Lumbar facet joints are synovial joints in the lower back that provide stability and flexibility to the spinal vertebrae. These interlocking joints are surrounded by a thick lubricating fluid called synovial fluid, which is produced and encapsulated by a soft tissue called the synovium. The joints also are coated in cartilage to further increase their mobility. The synovium and cartilage work together to allow the joints to have a smooth range of motion that is similar to a flexible hinge.
The lumbar spine is typically comprised of five vertebrae, referred to as L1-L5, which need to be strong and stable to handle the stress placed on the lower back. To facilitate a strong bond, lumbar facet joints exist in pairs on the right and left of the vertebrae – with one set facing upward and one set facing downward – to connect adjacent vertebrae. However, because the lumbar spine supports most of the weight of the body and is also the most flexible segment, it is particularly prone to damage and deterioration. Conditions like facet disease and osteoarthritis can interfere with regular function in lumbar facet joints, causing lower back pain.
When working correctly, the L1-L5 facet joints in the lower spine work in congress with the intervertebral discs to absorb shock, allow a wide range of motion, and provide strength. Yet over time, these spinal structures are susceptible to damage. Symptoms of problematic lumbar facet joints include:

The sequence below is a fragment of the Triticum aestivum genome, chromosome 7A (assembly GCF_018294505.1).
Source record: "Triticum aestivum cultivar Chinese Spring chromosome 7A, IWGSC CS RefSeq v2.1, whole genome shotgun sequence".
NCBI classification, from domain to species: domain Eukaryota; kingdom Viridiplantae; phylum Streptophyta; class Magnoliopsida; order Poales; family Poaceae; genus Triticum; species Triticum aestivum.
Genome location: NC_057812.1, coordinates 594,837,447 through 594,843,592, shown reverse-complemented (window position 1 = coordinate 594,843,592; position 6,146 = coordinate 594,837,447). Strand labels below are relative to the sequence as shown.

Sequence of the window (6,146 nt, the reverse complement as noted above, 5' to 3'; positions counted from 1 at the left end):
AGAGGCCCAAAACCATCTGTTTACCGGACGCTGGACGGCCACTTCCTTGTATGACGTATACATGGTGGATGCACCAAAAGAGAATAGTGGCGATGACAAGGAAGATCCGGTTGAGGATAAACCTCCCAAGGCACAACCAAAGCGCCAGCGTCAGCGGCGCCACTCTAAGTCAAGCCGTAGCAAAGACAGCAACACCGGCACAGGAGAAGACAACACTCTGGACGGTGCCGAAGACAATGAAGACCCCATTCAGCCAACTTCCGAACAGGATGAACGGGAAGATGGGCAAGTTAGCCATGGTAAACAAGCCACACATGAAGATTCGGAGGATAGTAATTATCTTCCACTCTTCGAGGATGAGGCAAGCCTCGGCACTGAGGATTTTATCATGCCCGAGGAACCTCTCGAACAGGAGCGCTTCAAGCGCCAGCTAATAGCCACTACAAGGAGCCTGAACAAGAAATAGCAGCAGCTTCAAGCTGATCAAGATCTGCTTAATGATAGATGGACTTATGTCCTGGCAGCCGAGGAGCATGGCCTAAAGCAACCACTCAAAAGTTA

- Local back pain
- Trouble standing up straight or poor posture
- Back stiffness and soreness causing a loss of flexibility
- Other forms of radiculopathy (traveling symptoms)
- And more
A person suffering from back pain can usually manage their symptoms conservatively, with the help of a physician. Physical therapy, pain medication, and heat packs are normally all effective in staving off the pain of a damaged facet joint, but in the event that the patient does not respond to non-surgical treatments, the option of spinal surgery may be considered.
If this is your prognosis, contact the staff at Laser Spine institute (LSI) today to learn about our endoscopic spine procedures. At LSI, we use gentle lasers to clean out damaged lumbar facet joints and alleviate pain, thus helping our patients to get on with their lives. Our minimally invasive outpatient procedures can offer real pain relief without the hospitalization and lengthy rehabilitation of traditional open back surgery. Contact us for more information, and to receive a free review of your MRI or CT scan.